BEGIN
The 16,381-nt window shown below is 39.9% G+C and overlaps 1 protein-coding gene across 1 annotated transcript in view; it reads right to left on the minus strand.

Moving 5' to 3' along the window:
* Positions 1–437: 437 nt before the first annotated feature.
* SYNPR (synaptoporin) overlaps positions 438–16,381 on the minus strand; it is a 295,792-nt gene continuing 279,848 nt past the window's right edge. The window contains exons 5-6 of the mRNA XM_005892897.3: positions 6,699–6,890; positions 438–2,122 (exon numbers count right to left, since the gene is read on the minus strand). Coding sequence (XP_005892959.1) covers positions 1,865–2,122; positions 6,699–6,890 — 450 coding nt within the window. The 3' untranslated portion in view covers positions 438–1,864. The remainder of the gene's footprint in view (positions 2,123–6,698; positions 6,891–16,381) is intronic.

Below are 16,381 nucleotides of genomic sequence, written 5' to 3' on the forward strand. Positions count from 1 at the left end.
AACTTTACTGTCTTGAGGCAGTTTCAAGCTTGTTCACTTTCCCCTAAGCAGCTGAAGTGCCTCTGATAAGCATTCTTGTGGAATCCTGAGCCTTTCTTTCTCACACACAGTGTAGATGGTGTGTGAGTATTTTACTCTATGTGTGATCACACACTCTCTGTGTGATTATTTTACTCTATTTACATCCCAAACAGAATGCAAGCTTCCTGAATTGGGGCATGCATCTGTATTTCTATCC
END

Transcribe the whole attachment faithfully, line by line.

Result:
The 16,381-nt window shown below is 39.9% G+C and overlaps 1 protein-coding gene across 1 annotated transcript in view; it reads right to left on the minus strand.

Moving 5' to 3' along the window:
* Positions 1–437: 437 nt before the first annotated feature.
* SYNPR (synaptoporin) overlaps positions 438–16,381 on the minus strand; it is a 295,792-nt gene continuing 279,848 nt past the window's right edge. The window contains exons 5-6 of the mRNA XM_005892897.3: positions 6,699–6,890; positions 438–2,122 (exon numbers count right to left, since the gene is read on the minus strand). Coding sequence (XP_005892959.1) covers positions 1,865–2,122; positions 6,699–6,890 — 450 coding nt within the window. The 3' untranslated portion in view covers positions 438–1,864. The remainder of the gene's footprint in view (positions 2,123–6,698; positions 6,891–16,381) is intronic.

Below are 16,381 nucleotides of genomic sequence, written 5' to 3' on the forward strand. Positions count from 1 at the left end.
AACTTTACTGTCTTGAGGCAGTTTCAAGCTTGTTCACTTTCCCCTAAGCAGCTGAAGTGCCTCTGATAAGCATTCTTGTGGAATCCTGAGCCTTTCTTTCTCACACACAGTGTAGATGGTGTGTGAGTATTTTACTCTATGTGTGATCACACACTCTCTGTGTGATTATTTTACTCTATTTACATCCCAAACAGAATGCAAGCTTCCTGAATTGGGGCATGCATCTGTATTTCTATCC